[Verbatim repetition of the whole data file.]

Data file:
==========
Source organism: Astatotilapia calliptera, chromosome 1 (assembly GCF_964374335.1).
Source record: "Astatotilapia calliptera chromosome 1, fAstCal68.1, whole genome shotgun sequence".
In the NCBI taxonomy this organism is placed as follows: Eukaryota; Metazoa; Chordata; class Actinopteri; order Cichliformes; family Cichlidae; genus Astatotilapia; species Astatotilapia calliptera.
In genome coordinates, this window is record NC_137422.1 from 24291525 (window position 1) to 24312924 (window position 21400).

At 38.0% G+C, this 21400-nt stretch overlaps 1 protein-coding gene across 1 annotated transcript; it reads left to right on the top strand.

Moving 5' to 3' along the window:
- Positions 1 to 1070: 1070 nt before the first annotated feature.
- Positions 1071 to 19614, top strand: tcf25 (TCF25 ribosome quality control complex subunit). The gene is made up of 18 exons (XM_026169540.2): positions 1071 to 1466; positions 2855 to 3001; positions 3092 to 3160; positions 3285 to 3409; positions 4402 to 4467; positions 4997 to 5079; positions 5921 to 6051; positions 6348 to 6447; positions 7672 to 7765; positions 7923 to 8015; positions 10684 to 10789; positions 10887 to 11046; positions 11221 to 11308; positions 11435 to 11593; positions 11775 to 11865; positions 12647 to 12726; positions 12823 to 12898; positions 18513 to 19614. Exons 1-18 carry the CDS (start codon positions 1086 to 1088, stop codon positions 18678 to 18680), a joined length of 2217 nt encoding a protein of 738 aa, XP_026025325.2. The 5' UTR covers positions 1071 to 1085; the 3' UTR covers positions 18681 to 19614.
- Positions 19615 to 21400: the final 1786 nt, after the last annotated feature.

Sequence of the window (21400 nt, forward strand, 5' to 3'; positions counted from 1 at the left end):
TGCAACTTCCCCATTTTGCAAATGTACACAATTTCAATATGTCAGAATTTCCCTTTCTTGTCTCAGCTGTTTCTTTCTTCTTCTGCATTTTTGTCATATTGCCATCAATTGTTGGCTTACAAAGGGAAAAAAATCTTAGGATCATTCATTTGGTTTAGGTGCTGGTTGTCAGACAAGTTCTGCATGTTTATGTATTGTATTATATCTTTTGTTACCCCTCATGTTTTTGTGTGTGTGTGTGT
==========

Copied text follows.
Source organism: Astatotilapia calliptera, chromosome 1 (assembly GCF_964374335.1).
Source record: "Astatotilapia calliptera chromosome 1, fAstCal68.1, whole genome shotgun sequence".
In the NCBI taxonomy this organism is placed as follows: Eukaryota; Metazoa; Chordata; class Actinopteri; order Cichliformes; family Cichlidae; genus Astatotilapia; species Astatotilapia calliptera.
In genome coordinates, this window is record NC_137422.1 from 24291525 (window position 1) to 24312924 (window position 21400).

At 38.0% G+C, this 21400-nt stretch overlaps 1 protein-coding gene across 1 annotated transcript; it reads left to right on the top strand.

Moving 5' to 3' along the window:
- Positions 1 to 1070: 1070 nt before the first annotated feature.
- Positions 1071 to 19614, top strand: tcf25 (TCF25 ribosome quality control complex subunit). The gene is made up of 18 exons (XM_026169540.2): positions 1071 to 1466; positions 2855 to 3001; positions 3092 to 3160; positions 3285 to 3409; positions 4402 to 4467; positions 4997 to 5079; positions 5921 to 6051; positions 6348 to 6447; positions 7672 to 7765; positions 7923 to 8015; positions 10684 to 10789; positions 10887 to 11046; positions 11221 to 11308; positions 11435 to 11593; positions 11775 to 11865; positions 12647 to 12726; positions 12823 to 12898; positions 18513 to 19614. Exons 1-18 carry the CDS (start codon positions 1086 to 1088, stop codon positions 18678 to 18680), a joined length of 2217 nt encoding a protein of 738 aa, XP_026025325.2. The 5' UTR covers positions 1071 to 1085; the 3' UTR covers positions 18681 to 19614.
- Positions 19615 to 21400: the final 1786 nt, after the last annotated feature.

Sequence of the window (21400 nt, forward strand, 5' to 3'; positions counted from 1 at the left end):
TGCAACTTCCCCATTTTGCAAATGTACACAATTTCAATATGTCAGAATTTCCCTTTCTTGTCTCAGCTGTTTCTTTCTTCTTCTGCATTTTTGTCATATTGCCATCAATTGTTGGCTTACAAAGGGAAAAAAATCTTAGGATCATTCATTTGGTTTAGGTGCTGGTTGTCAGACAAGTTCTGCATGTTTATGTATTGTATTATATCTTTTGTTACCCCTCATGTTTTTGTGTGTGTGTGTGT